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Edited by Ayala Malach-Pines and Mustafa F. Özbilgin
Chapter 7: Gender Identity and ICT Entrepreneurship in an Irish Context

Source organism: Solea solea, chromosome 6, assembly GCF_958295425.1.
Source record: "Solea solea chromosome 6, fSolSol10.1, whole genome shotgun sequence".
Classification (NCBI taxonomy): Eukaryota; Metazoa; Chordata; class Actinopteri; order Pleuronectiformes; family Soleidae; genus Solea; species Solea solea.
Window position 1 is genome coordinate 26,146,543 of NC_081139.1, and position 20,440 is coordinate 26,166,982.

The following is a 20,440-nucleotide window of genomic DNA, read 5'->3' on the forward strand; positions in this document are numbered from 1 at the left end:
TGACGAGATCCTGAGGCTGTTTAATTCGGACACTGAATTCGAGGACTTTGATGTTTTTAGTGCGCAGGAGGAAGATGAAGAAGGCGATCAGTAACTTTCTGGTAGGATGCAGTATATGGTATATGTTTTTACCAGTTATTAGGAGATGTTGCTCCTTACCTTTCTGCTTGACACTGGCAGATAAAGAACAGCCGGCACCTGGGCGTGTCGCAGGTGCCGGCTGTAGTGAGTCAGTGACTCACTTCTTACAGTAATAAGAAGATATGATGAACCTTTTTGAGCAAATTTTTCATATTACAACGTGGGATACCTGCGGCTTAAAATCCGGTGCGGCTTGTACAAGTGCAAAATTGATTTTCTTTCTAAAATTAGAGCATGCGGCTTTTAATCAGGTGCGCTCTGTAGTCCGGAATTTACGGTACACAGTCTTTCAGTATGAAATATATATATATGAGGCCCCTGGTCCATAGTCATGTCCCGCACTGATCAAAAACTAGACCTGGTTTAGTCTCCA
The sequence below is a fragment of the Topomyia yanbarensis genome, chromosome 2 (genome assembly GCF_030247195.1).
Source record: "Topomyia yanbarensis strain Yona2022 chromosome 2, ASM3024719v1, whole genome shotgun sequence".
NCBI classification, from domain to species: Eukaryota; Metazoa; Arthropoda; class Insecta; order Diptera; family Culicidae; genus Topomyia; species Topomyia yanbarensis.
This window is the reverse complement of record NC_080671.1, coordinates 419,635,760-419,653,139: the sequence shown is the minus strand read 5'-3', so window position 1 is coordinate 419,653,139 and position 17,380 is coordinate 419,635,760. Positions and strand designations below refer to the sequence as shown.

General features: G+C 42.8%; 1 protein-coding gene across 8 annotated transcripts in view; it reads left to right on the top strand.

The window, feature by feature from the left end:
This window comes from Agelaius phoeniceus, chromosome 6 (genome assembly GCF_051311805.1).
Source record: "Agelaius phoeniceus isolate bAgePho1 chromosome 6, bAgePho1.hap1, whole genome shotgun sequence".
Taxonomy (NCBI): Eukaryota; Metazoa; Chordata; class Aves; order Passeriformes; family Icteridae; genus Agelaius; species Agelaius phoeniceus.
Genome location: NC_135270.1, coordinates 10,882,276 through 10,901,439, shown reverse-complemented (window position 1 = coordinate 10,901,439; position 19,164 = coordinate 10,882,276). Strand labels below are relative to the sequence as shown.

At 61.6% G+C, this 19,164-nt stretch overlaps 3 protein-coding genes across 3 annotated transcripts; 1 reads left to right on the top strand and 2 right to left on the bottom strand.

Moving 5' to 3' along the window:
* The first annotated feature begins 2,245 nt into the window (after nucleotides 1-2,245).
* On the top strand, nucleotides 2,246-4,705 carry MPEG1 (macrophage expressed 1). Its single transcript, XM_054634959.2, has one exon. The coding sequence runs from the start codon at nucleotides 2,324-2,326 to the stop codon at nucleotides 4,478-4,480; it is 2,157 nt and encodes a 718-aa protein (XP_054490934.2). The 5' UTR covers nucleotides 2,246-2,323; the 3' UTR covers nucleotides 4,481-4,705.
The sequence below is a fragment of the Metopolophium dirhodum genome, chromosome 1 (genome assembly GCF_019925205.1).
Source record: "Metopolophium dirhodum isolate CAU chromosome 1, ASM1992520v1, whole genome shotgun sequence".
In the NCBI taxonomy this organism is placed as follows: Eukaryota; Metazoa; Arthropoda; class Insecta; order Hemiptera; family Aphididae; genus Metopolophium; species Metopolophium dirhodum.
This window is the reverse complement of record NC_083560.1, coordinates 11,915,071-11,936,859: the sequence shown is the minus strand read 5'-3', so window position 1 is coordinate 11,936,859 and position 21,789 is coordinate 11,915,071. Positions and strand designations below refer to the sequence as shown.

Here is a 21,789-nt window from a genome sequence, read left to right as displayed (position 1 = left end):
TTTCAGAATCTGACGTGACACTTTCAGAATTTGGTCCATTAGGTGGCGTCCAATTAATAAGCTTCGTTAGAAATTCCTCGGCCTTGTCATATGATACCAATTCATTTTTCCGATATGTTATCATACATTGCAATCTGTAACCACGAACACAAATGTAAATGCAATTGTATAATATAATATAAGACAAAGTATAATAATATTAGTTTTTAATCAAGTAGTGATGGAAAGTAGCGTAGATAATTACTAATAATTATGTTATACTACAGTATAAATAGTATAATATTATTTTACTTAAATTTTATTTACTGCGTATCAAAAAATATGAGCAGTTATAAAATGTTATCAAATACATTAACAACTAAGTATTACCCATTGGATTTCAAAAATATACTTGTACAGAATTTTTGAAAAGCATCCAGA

Anne Laure Humbert, Eileen Drew and Elisabeth Kelan* Introduction The ICT1 sector is traditionally perceived as typically male, as reflected in the low uptake of science, engineering and technology (SET) courses by women and the male domination of ICT employment throughout Europe and North America. Ireland is not dissimilar and, due to favourable business tax incentives and a highly ICT-literate workforce, the country has been successful in attracting some of the largest ICT companies, such as Intel and Hewlett-Packard (HP). This has led to a successful environment that fosters and sustains a large number of ICT businesses and employees. During the Celtic Tiger years (a very recent economic period in Irish history, which saw unprecedented growth in many sectors, including the ICT sector with the establishment of many multinational companies), Ireland was particularly successful but, just as in other nations, its ICT industry suffered following the dot.com crisis of 2000. However, by 2009 (the time of the writing of this chapter), ICT employment is still expected to rise. ICT entrepreneurs play a major role in generating new companies and increasing employment. Nevertheless, the contribution of ICT entrepreneurs is rarely examined in the literature, particularly in an Irish context. Chapter 7 addresses this gap in the literature by exploring the characteristics of ICT entrepreneurs in Ireland, in what is predominantly a male-dominated sector. It examines whether or not there are gender differences among ICT entrepreneurs and the relationship between gender, along with other social factors such as marital status, family status...
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